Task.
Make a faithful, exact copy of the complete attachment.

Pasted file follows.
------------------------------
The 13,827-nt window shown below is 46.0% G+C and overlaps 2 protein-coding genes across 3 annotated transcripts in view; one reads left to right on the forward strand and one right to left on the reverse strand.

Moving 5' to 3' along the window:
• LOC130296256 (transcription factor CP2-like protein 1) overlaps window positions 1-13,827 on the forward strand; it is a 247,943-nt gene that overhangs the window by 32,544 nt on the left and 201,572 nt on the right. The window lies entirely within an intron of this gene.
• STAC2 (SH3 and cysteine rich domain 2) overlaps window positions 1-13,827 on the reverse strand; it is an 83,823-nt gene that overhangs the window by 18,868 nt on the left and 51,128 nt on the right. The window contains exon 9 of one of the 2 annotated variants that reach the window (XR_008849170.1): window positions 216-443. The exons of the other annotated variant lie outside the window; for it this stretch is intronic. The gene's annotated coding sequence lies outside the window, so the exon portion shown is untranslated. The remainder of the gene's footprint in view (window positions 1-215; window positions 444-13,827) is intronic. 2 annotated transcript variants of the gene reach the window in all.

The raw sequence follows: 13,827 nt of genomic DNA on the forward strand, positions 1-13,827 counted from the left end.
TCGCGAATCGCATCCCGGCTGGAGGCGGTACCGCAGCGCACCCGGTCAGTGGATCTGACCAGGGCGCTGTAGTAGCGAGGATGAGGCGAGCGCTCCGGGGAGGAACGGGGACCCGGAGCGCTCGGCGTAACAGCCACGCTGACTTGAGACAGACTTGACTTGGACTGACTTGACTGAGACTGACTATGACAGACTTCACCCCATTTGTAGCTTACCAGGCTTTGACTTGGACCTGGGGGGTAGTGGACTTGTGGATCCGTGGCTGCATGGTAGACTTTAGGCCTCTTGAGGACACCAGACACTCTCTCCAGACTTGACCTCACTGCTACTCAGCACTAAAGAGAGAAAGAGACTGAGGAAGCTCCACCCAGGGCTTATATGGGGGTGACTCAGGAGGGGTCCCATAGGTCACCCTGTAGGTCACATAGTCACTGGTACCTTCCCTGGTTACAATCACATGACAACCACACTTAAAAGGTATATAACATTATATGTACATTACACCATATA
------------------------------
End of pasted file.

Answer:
The 13,827-nt window shown below is 46.0% G+C and overlaps 2 protein-coding genes across 3 annotated transcripts in view; one reads left to right on the forward strand and one right to left on the reverse strand.

Moving 5' to 3' along the window:
• LOC130296256 (transcription factor CP2-like protein 1) overlaps window positions 1-13,827 on the forward strand; it is a 247,943-nt gene that overhangs the window by 32,544 nt on the left and 201,572 nt on the right. The window lies entirely within an intron of this gene.
• STAC2 (SH3 and cysteine rich domain 2) overlaps window positions 1-13,827 on the reverse strand; it is an 83,823-nt gene that overhangs the window by 18,868 nt on the left and 51,128 nt on the right. The window contains exon 9 of one of the 2 annotated variants that reach the window (XR_008849170.1): window positions 216-443. The exons of the other annotated variant lie outside the window; for it this stretch is intronic. The gene's annotated coding sequence lies outside the window, so the exon portion shown is untranslated. The remainder of the gene's footprint in view (window positions 1-215; window positions 444-13,827) is intronic. 2 annotated transcript variants of the gene reach the window in all.

The raw sequence follows: 13,827 nt of genomic DNA on the forward strand, positions 1-13,827 counted from the left end.
TCGCGAATCGCATCCCGGCTGGAGGCGGTACCGCAGCGCACCCGGTCAGTGGATCTGACCAGGGCGCTGTAGTAGCGAGGATGAGGCGAGCGCTCCGGGGAGGAACGGGGACCCGGAGCGCTCGGCGTAACAGCCACGCTGACTTGAGACAGACTTGACTTGGACTGACTTGACTGAGACTGACTATGACAGACTTCACCCCATTTGTAGCTTACCAGGCTTTGACTTGGACCTGGGGGGTAGTGGACTTGTGGATCCGTGGCTGCATGGTAGACTTTAGGCCTCTTGAGGACACCAGACACTCTCTCCAGACTTGACCTCACTGCTACTCAGCACTAAAGAGAGAAAGAGACTGAGGAAGCTCCACCCAGGGCTTATATGGGGGTGACTCAGGAGGGGTCCCATAGGTCACCCTGTAGGTCACATAGTCACTGGTACCTTCCCTGGTTACAATCACATGACAACCACACTTAAAAGGTATATAACATTATATGTACATTACACCATATA